The shelter has been at or near its 125-person capacity on most nights, even as the weather has turned warmer. “The 125 number is one that we thought we may reach on freezing nights, but it really has become an almost every-night number,” Henderson said.

Henderson said he thought the increase largely could be attributed to the rise in the number of homeless families that now feel comfortable using the new shelter.

• Shelter officials also are asking for a unique piece of financial assistance from the city. Shelter leaders want the city to provide financing for about $500,000 in construction costs that were related to the new facility.

The shelter currently is repaying a $500,000 construction loan to a local bank, but that loan has a 5 percent interest rate. If the city shifted the loan over to the city’s books, the interest rate would be significantly lower. Shelter officials believe the interest rate could drop to about 2 percent, although that is dependent on the bond market. Henderson estimates the new financing could save the shelter about $15,000 a year in interest costs.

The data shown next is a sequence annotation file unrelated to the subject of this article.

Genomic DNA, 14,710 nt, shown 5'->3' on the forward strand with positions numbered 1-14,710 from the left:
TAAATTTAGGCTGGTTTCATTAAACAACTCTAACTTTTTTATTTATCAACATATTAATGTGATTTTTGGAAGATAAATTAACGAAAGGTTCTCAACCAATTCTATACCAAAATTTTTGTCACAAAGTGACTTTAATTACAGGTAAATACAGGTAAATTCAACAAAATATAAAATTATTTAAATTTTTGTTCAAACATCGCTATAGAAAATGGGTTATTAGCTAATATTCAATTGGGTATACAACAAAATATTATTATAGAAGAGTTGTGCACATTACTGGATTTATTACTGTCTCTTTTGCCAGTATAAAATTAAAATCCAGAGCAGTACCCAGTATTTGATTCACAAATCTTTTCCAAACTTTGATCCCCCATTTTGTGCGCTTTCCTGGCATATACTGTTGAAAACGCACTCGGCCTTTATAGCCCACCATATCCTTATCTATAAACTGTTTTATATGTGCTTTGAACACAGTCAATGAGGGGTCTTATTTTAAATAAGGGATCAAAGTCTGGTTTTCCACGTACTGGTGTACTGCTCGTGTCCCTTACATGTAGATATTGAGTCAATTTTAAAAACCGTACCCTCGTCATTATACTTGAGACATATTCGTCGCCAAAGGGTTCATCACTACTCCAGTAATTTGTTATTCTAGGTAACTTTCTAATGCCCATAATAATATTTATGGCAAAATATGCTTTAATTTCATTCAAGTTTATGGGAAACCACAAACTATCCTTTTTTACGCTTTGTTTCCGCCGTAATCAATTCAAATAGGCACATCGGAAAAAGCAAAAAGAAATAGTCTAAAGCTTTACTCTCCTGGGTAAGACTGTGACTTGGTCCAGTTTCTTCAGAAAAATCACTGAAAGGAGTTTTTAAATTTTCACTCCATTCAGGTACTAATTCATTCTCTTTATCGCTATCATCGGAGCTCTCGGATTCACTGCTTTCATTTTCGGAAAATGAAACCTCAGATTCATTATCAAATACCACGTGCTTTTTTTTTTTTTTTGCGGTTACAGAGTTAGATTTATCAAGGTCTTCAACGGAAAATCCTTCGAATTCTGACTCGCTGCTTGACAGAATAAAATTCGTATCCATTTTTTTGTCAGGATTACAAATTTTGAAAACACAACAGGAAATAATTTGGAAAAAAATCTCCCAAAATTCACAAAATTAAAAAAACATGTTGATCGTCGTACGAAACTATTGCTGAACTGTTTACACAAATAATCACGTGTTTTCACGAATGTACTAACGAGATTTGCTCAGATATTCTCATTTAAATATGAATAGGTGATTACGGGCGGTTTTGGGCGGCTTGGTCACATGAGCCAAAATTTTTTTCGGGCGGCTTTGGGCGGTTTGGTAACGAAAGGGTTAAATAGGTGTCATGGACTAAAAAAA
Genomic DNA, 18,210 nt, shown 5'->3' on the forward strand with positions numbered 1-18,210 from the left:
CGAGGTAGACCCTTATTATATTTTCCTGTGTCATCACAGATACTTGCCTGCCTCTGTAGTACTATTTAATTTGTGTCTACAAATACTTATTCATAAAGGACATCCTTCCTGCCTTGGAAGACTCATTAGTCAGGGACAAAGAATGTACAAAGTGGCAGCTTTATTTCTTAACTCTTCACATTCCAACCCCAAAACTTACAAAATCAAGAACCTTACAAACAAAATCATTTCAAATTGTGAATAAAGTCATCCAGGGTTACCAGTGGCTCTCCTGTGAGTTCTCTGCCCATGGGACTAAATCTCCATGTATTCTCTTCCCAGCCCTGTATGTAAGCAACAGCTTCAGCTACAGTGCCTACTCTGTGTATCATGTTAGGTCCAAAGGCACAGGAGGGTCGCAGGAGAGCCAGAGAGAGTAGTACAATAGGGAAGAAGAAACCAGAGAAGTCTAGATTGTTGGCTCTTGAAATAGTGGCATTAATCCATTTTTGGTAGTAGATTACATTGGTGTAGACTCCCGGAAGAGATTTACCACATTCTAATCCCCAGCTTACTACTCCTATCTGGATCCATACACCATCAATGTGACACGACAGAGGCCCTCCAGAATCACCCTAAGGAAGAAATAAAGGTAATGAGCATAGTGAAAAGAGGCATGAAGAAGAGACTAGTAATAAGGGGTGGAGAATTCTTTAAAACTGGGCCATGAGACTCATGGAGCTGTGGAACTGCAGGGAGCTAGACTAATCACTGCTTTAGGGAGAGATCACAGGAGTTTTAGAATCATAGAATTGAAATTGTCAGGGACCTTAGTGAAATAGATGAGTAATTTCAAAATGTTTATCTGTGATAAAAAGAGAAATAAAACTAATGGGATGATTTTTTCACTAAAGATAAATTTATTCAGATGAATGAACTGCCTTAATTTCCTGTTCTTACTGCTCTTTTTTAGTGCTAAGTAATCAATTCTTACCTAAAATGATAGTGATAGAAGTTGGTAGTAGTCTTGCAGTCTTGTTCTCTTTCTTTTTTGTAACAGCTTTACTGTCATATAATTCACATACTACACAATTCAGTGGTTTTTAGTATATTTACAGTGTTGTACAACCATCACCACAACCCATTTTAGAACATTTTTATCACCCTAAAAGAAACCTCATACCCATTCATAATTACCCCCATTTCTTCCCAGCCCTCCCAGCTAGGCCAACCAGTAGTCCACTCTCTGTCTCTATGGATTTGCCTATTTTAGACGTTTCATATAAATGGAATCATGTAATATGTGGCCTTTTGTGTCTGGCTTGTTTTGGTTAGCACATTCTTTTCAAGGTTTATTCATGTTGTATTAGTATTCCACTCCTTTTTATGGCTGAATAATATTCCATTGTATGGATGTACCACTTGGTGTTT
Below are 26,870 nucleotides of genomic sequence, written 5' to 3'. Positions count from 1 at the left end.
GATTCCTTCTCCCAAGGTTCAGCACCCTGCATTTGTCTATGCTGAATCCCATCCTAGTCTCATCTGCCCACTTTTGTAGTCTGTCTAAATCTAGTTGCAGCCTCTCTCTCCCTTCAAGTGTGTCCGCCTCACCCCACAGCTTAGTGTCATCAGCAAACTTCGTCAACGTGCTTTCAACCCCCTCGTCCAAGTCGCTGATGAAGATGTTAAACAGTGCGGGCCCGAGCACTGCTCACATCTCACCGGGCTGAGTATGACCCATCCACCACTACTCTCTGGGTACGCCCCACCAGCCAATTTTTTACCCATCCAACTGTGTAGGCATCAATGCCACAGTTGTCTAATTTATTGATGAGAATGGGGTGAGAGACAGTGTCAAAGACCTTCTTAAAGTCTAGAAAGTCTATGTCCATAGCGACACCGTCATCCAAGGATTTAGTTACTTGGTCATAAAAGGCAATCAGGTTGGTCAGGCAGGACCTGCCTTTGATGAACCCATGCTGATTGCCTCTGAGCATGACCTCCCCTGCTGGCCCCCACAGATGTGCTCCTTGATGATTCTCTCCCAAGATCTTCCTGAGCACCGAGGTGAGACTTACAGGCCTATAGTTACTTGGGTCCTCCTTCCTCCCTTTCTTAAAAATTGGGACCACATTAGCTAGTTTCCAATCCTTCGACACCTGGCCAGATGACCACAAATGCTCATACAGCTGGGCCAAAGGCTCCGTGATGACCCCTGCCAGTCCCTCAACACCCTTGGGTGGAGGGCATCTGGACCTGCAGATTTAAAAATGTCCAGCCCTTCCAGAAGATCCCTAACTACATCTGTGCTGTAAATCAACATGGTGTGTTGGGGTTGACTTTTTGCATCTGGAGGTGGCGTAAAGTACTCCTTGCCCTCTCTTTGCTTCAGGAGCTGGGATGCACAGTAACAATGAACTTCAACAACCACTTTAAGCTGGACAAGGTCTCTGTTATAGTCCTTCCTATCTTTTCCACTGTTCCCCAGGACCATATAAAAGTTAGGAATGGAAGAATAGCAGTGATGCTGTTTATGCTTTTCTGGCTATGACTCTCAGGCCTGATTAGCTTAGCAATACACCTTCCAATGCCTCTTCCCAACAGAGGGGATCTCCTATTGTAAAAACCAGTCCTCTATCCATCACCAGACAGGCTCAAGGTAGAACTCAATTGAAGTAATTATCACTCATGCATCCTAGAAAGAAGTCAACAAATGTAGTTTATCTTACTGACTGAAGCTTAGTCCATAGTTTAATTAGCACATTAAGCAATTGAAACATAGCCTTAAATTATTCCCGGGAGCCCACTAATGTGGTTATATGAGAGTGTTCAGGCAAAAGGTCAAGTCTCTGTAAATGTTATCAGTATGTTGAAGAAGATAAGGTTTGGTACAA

The shelter is proposing to repay the city the $500,000 in principal and interest over a 30-year period. City commissioners took no action on the request. Instead, city staff members are researching the feasibility of the proposal.

• Tennis courts also were discussed at Tuesday’s meeting. The Lawrence Tennis Association has been lobbying for the city to install lights at the eight tennis courts near Lawrence High. Nearby residents have staunchly opposed the idea because they fear the lights would shine into their homes.

Commissioners thought they had settled the issue earlier by agreeing to build eight lighted tennis courts at the Rock Chalk Park property in northwest Lawrence. Tennis association members said they’re excited about the prospect of those courts, but they still feel that lighting the existing courts makes sense and would complete a promise made by the city.

So commissioners agree to re-open the issue. But the effort to add lights was about as successful as my backhand volley. (If I played on the courts, neighbors would need to worry about tennis balls entering their homes, not light.)